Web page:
In late 1609 Galileo Galilei made astronomical drawings of the Moon. However it would seem that he was not the first person to do so. 400 years ago today, Englishman Thomas Harriot (above)trained his lens on the Moon and after several hours later he had produced an intricate map of the Moon’s surface, showing craters, mountains and the planet’s empty “seas” (see below).
However, Harriot never saw the need to publish his work. If he had done so, he may well have had fame. “He had a nice annual pension from the Earl of Northumberland and he was just interested in the pursuit of knowledge,” said Alison McCann, assistant county archivist for the Sussex Record Office, which holds all of Harriot’s Moon drawings, made on behalf of Lord Egremont.
Harriot’s very first recording was made using hand-held device, known as the “Dutch trunke” telescope, which was only six times more powerful than the naked eye. It would have shown a small pinpoint of sky and Harriot would have had to inch the telescope across the sky, recording as he went.
By 1613 he had a telescope with a magnification of 36 times, and was able to record some of the most striking features of the solar system including Jupiter’s spot, Saturn’s rings and the dark sunspots that we now know correspond to magnetic activity on the Sun’s surface. He is also credited with the discovery of Snell’s Law, which describes the refraction of light through a lens, 20 years before Willebrord Snellius published his own theory. In addition he made important contributions to the development of algebra and wrote a treatise on navigation.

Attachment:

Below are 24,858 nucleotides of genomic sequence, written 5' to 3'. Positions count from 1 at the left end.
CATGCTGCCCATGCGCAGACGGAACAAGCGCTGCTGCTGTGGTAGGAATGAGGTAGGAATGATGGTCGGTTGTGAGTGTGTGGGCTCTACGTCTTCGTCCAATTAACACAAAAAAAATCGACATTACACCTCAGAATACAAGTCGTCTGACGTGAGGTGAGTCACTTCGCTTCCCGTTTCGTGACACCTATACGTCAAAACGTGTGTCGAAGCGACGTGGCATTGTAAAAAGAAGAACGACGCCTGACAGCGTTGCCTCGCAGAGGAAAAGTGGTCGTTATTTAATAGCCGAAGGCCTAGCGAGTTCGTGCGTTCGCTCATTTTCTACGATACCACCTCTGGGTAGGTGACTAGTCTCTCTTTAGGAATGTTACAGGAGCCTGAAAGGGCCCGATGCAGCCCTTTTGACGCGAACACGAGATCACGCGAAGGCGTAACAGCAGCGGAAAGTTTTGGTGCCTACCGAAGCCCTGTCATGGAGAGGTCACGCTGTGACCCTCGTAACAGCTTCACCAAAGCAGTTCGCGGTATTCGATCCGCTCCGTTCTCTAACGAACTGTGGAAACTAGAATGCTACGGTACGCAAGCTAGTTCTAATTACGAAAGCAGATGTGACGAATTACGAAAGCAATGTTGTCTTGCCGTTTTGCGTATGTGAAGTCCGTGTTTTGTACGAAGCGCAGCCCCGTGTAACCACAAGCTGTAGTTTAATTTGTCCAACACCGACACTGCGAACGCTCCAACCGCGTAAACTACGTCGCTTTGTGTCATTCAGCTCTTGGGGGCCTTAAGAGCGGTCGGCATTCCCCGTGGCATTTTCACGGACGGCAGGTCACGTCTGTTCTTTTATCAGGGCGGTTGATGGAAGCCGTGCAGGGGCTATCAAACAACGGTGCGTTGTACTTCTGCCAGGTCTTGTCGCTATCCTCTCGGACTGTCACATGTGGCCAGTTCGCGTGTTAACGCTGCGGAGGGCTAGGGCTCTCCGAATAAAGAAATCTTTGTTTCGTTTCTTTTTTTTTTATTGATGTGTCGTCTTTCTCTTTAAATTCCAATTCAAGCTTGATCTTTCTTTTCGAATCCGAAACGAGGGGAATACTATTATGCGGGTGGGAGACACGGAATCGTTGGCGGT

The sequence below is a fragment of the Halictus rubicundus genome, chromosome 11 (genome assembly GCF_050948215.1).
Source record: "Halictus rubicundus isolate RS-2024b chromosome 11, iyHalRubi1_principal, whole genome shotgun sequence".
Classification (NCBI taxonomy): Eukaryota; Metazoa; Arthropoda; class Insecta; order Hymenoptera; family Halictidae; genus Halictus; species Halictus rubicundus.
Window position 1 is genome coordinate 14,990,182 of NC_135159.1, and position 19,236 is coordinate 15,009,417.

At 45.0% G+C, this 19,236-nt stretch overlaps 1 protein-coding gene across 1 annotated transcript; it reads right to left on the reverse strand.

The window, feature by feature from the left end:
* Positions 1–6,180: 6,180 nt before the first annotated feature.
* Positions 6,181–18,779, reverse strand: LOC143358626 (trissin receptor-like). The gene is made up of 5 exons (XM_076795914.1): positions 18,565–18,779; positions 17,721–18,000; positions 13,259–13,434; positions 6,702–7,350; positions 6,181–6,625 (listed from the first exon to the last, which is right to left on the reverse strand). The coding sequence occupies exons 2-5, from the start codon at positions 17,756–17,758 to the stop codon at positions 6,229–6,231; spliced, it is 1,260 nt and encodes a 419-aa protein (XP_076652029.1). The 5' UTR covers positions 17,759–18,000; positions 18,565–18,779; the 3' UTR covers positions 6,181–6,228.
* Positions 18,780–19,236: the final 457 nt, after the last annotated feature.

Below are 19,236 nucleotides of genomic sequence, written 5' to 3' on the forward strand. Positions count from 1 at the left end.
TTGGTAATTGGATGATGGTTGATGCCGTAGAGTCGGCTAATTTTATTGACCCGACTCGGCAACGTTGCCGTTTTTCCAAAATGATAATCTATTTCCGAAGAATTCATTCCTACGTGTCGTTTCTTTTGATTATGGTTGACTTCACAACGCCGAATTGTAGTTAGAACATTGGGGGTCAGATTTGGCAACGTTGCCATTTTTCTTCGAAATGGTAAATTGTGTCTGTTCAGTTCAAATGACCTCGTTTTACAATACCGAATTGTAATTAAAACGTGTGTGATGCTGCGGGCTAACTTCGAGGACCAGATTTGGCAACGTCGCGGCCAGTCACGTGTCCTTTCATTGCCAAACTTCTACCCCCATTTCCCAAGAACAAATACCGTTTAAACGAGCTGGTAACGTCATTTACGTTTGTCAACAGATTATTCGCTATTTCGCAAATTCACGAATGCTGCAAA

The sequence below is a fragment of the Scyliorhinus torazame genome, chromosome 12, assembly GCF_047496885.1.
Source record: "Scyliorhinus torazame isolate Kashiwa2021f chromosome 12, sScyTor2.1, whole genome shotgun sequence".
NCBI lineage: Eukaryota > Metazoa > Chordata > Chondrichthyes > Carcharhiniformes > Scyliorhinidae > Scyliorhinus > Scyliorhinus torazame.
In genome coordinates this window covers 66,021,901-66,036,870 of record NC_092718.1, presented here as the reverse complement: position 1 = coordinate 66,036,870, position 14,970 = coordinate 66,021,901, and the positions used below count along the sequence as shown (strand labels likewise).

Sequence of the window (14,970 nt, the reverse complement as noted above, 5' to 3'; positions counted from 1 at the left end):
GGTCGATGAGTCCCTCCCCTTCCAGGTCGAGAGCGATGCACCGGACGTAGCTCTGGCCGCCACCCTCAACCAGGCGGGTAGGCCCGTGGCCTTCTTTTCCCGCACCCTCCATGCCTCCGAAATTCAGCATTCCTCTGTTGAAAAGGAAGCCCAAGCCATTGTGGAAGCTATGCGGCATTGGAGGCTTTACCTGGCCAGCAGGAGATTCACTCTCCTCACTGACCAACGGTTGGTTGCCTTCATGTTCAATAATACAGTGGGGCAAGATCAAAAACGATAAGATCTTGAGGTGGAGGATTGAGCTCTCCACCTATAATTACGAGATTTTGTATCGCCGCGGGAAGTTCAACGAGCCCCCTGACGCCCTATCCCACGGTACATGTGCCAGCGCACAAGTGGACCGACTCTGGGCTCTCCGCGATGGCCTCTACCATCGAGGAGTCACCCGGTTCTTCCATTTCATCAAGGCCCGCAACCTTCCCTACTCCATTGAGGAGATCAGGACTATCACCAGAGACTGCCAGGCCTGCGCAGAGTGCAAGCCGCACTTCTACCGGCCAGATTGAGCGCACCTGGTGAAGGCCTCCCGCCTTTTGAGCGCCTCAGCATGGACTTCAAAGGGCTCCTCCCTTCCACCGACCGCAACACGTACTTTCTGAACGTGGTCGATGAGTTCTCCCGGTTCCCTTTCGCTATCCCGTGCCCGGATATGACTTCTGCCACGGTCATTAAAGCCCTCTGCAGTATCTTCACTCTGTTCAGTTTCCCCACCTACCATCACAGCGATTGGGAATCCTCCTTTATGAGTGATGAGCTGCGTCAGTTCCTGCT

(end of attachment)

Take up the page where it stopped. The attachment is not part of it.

Harriot's achievements are now being recognised finally. Two of his Moon drawings, along with recordings of Jupiter and sunspots, have been unveiled at the Science Museum. Lord Rees, president of the Royal Society and Astronomer Royal, described Harriot as astronomy’s unsung hero. “It is good that his reputation is being restored,” he said.
It does seem that Harriot was a superb scientist but he hid his light under a bushel, so to speak, and so his achievements were never given the credit they were clearly due. Then again theat is nobody’s fault but his own. That Harriot made the first astronomical drawings of the Moon does not reduce Galileo’s achievements one jot.